I have written about what my ideal game would be in a previous post but it would be a game versus a human over a long time control and it would be free of blunders – ideally it would have great tactical combinations. Yesterday I played my best game to date. It was the final game in a ‘once a week’ tournament and because I had won all my previous games, partly through luck, I ended up being undefeated on board one. This competition is ACF rated and my rating when I joined the tournament was 863, opposite me was my opponent who was a FIDE Master with an ACF rating of 2082. Here is the game, I am White.
The game was great for me – my best to date. It wasn’t overly tactical but I think it was beautifully positional and I was very happy to play such delicate moves over such a long period. Looking at the engine output after this analysis shows that it was extremely close and didn’t vary by more than 1 point for for 50+ moves! Even after 65 moves there was never more than 2 points in it.
I have started my new Monday weekly tournament, it is a 9 round Swiss format tournament with a 90 minute plus 30 second increment time control. Before playing you can find out who your opponent will be because the pairings come online a few days early. My opponent was an experienced player who has been playing competitive chess since the early 70’s. I found 48 of his games online and he overwhelmingly chooses 1.e4 as his opening. The game only went for 25 moves but it was a great game with 3 positions that stood out as complex and critical. The three positions are shown below and can be thought of as puzzles – not tactical puzzles but puzzles that test calculation and positional understanding. If you want to improve I strongly recommend setting up a board with these positions and working through possible moves (don’t move the pieces till you’ve done the exercise in your head).
Position 1. Knights Jostling.
The full game is at the end of the post with my reasons.
Position 2. The Mexican Standoff
Position 3. The end.
After the game my opponent and I went through this last position and it surprised me how much variety and danger still lurks on the board. we spent perhaps 20 minutes on all the variations we could think of and came to the conclusion, without the use of computers, that a draw was possible.
Here is the whole game with comments based on Rybka analysis.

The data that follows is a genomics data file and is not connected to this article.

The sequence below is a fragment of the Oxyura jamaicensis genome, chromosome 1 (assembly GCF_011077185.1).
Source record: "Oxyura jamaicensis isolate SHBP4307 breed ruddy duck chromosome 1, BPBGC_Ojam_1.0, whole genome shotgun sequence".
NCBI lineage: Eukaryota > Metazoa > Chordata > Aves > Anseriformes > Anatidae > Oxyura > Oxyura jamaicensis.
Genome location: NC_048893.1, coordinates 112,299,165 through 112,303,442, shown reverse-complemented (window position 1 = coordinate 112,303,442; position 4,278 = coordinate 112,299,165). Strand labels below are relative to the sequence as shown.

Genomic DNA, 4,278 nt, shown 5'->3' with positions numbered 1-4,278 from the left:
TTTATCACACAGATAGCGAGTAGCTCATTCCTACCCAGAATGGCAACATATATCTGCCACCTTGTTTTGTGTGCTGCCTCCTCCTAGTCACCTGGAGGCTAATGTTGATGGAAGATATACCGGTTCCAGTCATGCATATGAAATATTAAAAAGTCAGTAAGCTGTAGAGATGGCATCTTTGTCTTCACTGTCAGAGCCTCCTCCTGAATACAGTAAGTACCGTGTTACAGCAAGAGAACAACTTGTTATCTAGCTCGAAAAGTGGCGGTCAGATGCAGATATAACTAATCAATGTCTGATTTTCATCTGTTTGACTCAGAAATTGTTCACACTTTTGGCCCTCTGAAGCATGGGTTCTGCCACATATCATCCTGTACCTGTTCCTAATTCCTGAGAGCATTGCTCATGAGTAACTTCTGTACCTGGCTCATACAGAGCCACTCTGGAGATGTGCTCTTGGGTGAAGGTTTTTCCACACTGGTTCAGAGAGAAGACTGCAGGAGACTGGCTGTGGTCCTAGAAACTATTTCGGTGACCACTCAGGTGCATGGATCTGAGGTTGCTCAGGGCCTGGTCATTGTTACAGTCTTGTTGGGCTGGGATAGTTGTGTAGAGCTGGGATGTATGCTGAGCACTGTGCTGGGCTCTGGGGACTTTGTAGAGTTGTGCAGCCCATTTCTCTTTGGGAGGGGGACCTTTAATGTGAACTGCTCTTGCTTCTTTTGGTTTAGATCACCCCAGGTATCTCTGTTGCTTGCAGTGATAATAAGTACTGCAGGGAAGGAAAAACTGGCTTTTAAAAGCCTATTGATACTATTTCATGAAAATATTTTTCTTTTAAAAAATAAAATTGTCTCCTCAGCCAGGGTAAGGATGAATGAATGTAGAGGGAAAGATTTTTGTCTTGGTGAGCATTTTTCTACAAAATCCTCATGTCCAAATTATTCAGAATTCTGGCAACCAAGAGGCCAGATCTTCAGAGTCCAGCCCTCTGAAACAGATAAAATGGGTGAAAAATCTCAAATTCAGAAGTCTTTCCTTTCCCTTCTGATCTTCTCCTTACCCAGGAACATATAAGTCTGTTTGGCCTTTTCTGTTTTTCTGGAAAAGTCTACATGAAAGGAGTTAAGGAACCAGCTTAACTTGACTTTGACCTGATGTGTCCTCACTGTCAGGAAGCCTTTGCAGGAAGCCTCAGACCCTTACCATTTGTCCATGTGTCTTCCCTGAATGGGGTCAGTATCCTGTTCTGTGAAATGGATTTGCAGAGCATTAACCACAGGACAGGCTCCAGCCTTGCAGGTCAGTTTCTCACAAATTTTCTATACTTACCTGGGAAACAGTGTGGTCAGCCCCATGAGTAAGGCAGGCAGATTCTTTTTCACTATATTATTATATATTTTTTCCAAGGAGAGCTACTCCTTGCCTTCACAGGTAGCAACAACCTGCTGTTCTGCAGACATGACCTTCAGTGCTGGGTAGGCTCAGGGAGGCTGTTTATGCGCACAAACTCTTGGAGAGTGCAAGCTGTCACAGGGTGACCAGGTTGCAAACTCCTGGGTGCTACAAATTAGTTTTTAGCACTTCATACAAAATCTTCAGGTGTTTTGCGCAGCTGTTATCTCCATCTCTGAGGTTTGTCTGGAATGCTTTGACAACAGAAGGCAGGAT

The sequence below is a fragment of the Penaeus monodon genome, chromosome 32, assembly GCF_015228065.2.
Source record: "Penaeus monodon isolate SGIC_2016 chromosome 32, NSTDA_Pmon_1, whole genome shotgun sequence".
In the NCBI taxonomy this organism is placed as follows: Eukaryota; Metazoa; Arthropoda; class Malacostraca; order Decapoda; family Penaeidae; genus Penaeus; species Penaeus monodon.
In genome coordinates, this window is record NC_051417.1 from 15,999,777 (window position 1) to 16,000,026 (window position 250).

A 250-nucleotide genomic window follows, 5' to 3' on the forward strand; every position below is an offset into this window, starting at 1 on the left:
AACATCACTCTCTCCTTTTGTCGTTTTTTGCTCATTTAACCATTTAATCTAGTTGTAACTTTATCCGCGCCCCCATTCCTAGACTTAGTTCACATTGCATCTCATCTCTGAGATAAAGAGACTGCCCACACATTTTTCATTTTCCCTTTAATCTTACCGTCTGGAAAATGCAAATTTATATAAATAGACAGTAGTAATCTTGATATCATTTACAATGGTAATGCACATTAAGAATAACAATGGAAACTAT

I am taking part in a weekly 90 minute plus 30 second increment tournament. I lost my first game and it was such a pity because I started with my Sicilian Gambit – see my ‘Messing With The Sicilians’ post – and it was working beautifully until I missed a move that I should have remembered, a move that I’d played before and which would have been victorious (see the diagram above). My opening advantage slowly slipped away during the game and in the end I was a pawn down and I blundered another pawn. Here is the game.
I have been posting about openings and focussing on the Scots Gambit for white and the Scandinavian for black. This weekend I entered my monthly ‘Rookies’ tournament at Boxhill Chess Club and played seven 15 minute games. In 4 games I played black and I was able to play the Scandinavian 3 times – my fourth black game was against an English opening and I played the symetrical. So the Scandinavian worked well and I think it unsettled my opponents. I also played three white games; one was a Sicilian that went beautifully – I used my ‘messing with the Sicilians’ system, another was against a French and my last was a Scots Gambit. In my Scots Gambit game I had a winning position early on and was happy to take a three repeat draw against a player with a 500 point higher rating. So less opportunity, this time, for my prepared white opening but it seemed to work when I played it. It looks like the next to openings I need to learn for white are answers to the French and answers to the English.
The opening of my Sicilian (Click on moves in parenthesis to see the engines recommendation)
The opening of my French (Click on moves in parenthesis to see book moves)